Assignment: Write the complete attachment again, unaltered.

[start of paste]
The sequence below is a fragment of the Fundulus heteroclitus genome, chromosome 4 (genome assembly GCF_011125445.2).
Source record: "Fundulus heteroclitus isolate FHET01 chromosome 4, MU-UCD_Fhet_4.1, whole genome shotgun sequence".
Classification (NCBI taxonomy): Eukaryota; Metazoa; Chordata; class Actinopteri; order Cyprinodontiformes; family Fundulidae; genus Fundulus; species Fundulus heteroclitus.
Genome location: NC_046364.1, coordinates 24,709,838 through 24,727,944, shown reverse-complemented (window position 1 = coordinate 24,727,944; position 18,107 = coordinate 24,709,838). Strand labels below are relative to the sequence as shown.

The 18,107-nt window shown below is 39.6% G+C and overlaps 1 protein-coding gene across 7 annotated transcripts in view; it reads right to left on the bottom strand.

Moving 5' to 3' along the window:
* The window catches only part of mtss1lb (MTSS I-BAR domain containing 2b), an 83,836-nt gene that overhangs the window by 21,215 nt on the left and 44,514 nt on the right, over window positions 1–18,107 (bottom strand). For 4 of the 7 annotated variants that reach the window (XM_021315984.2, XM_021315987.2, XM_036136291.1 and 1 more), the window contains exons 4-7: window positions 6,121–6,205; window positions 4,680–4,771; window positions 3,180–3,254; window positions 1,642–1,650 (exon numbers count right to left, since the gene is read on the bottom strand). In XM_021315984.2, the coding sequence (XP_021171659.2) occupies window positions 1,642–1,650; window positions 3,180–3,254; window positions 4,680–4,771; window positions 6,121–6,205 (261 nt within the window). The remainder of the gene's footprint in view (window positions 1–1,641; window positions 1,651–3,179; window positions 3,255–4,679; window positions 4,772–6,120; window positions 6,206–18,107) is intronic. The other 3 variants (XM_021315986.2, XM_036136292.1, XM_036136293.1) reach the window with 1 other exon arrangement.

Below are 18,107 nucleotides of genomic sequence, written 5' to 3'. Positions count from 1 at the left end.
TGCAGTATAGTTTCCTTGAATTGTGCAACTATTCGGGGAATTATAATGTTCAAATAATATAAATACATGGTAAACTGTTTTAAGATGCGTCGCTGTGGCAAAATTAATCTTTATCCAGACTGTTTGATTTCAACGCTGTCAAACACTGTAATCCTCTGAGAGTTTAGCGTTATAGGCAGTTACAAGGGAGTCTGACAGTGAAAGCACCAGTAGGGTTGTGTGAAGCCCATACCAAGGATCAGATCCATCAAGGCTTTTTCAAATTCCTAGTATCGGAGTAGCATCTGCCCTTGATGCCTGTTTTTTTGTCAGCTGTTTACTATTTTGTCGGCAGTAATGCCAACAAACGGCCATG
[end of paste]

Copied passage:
The sequence below is a fragment of the Fundulus heteroclitus genome, chromosome 4 (genome assembly GCF_011125445.2).
Source record: "Fundulus heteroclitus isolate FHET01 chromosome 4, MU-UCD_Fhet_4.1, whole genome shotgun sequence".
Classification (NCBI taxonomy): Eukaryota; Metazoa; Chordata; class Actinopteri; order Cyprinodontiformes; family Fundulidae; genus Fundulus; species Fundulus heteroclitus.
Genome location: NC_046364.1, coordinates 24,709,838 through 24,727,944, shown reverse-complemented (window position 1 = coordinate 24,727,944; position 18,107 = coordinate 24,709,838). Strand labels below are relative to the sequence as shown.

The 18,107-nt window shown below is 39.6% G+C and overlaps 1 protein-coding gene across 7 annotated transcripts in view; it reads right to left on the bottom strand.

Moving 5' to 3' along the window:
* The window catches only part of mtss1lb (MTSS I-BAR domain containing 2b), an 83,836-nt gene that overhangs the window by 21,215 nt on the left and 44,514 nt on the right, over window positions 1–18,107 (bottom strand). For 4 of the 7 annotated variants that reach the window (XM_021315984.2, XM_021315987.2, XM_036136291.1 and 1 more), the window contains exons 4-7: window positions 6,121–6,205; window positions 4,680–4,771; window positions 3,180–3,254; window positions 1,642–1,650 (exon numbers count right to left, since the gene is read on the bottom strand). In XM_021315984.2, the coding sequence (XP_021171659.2) occupies window positions 1,642–1,650; window positions 3,180–3,254; window positions 4,680–4,771; window positions 6,121–6,205 (261 nt within the window). The remainder of the gene's footprint in view (window positions 1–1,641; window positions 1,651–3,179; window positions 3,255–4,679; window positions 4,772–6,120; window positions 6,206–18,107) is intronic. The other 3 variants (XM_021315986.2, XM_036136292.1, XM_036136293.1) reach the window with 1 other exon arrangement.

Below are 18,107 nucleotides of genomic sequence, written 5' to 3'. Positions count from 1 at the left end.
TGCAGTATAGTTTCCTTGAATTGTGCAACTATTCGGGGAATTATAATGTTCAAATAATATAAATACATGGTAAACTGTTTTAAGATGCGTCGCTGTGGCAAAATTAATCTTTATCCAGACTGTTTGATTTCAACGCTGTCAAACACTGTAATCCTCTGAGAGTTTAGCGTTATAGGCAGTTACAAGGGAGTCTGACAGTGAAAGCACCAGTAGGGTTGTGTGAAGCCCATACCAAGGATCAGATCCATCAAGGCTTTTTCAAATTCCTAGTATCGGAGTAGCATCTGCCCTTGATGCCTGTTTTTTTGTCAGCTGTTTACTATTTTGTCGGCAGTAATGCCAACAAACGGCCATG